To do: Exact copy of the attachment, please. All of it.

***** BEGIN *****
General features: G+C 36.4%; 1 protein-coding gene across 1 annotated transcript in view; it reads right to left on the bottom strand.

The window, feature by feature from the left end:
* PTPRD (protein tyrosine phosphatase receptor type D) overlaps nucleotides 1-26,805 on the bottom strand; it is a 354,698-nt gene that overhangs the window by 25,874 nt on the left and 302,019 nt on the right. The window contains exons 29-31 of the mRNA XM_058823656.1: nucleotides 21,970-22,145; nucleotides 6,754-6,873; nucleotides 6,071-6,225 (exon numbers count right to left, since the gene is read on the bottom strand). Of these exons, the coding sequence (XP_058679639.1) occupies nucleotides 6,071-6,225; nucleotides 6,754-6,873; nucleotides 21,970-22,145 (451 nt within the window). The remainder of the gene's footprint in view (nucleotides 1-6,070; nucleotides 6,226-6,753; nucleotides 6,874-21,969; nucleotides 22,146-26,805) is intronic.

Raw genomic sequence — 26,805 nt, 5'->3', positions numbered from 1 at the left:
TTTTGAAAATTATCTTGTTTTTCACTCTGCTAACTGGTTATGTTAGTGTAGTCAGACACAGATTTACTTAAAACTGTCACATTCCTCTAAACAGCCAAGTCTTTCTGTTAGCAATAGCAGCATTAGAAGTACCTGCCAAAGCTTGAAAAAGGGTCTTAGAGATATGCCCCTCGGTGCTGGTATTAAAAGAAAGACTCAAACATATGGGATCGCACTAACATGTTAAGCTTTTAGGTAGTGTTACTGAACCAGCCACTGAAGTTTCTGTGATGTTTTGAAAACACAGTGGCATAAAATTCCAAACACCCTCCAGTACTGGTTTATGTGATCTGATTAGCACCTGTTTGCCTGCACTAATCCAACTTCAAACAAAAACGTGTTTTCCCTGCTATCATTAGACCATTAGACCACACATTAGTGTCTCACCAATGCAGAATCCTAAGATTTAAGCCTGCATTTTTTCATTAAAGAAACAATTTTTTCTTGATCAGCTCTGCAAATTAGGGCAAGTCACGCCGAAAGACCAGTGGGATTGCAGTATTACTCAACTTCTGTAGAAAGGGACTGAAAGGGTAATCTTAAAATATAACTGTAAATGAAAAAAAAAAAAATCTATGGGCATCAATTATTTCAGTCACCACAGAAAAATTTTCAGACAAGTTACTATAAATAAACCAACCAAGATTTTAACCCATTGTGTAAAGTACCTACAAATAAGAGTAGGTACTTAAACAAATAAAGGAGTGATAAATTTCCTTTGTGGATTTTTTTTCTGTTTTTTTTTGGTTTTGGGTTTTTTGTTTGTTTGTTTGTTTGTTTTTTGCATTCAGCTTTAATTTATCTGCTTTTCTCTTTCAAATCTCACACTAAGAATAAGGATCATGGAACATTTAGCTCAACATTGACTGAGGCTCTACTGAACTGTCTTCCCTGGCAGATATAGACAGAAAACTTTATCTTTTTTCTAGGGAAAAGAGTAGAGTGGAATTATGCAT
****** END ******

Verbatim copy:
General features: G+C 36.4%; 1 protein-coding gene across 1 annotated transcript in view; it reads right to left on the bottom strand.

The window, feature by feature from the left end:
* PTPRD (protein tyrosine phosphatase receptor type D) overlaps nucleotides 1-26,805 on the bottom strand; it is a 354,698-nt gene that overhangs the window by 25,874 nt on the left and 302,019 nt on the right. The window contains exons 29-31 of the mRNA XM_058823656.1: nucleotides 21,970-22,145; nucleotides 6,754-6,873; nucleotides 6,071-6,225 (exon numbers count right to left, since the gene is read on the bottom strand). Of these exons, the coding sequence (XP_058679639.1) occupies nucleotides 6,071-6,225; nucleotides 6,754-6,873; nucleotides 21,970-22,145 (451 nt within the window). The remainder of the gene's footprint in view (nucleotides 1-6,070; nucleotides 6,226-6,753; nucleotides 6,874-21,969; nucleotides 22,146-26,805) is intronic.

Raw genomic sequence — 26,805 nt, 5'->3', positions numbered from 1 at the left:
TTTTGAAAATTATCTTGTTTTTCACTCTGCTAACTGGTTATGTTAGTGTAGTCAGACACAGATTTACTTAAAACTGTCACATTCCTCTAAACAGCCAAGTCTTTCTGTTAGCAATAGCAGCATTAGAAGTACCTGCCAAAGCTTGAAAAAGGGTCTTAGAGATATGCCCCTCGGTGCTGGTATTAAAAGAAAGACTCAAACATATGGGATCGCACTAACATGTTAAGCTTTTAGGTAGTGTTACTGAACCAGCCACTGAAGTTTCTGTGATGTTTTGAAAACACAGTGGCATAAAATTCCAAACACCCTCCAGTACTGGTTTATGTGATCTGATTAGCACCTGTTTGCCTGCACTAATCCAACTTCAAACAAAAACGTGTTTTCCCTGCTATCATTAGACCATTAGACCACACATTAGTGTCTCACCAATGCAGAATCCTAAGATTTAAGCCTGCATTTTTTCATTAAAGAAACAATTTTTTCTTGATCAGCTCTGCAAATTAGGGCAAGTCACGCCGAAAGACCAGTGGGATTGCAGTATTACTCAACTTCTGTAGAAAGGGACTGAAAGGGTAATCTTAAAATATAACTGTAAATGAAAAAAAAAAAAATCTATGGGCATCAATTATTTCAGTCACCACAGAAAAATTTTCAGACAAGTTACTATAAATAAACCAACCAAGATTTTAACCCATTGTGTAAAGTACCTACAAATAAGAGTAGGTACTTAAACAAATAAAGGAGTGATAAATTTCCTTTGTGGATTTTTTTTCTGTTTTTTTTTGGTTTTGGGTTTTTTGTTTGTTTGTTTGTTTGTTTTTTGCATTCAGCTTTAATTTATCTGCTTTTCTCTTTCAAATCTCACACTAAGAATAAGGATCATGGAACATTTAGCTCAACATTGACTGAGGCTCTACTGAACTGTCTTCCCTGGCAGATATAGACAGAAAACTTTATCTTTTTTCTAGGGAAAAGAGTAGAGTGGAATTATGCAT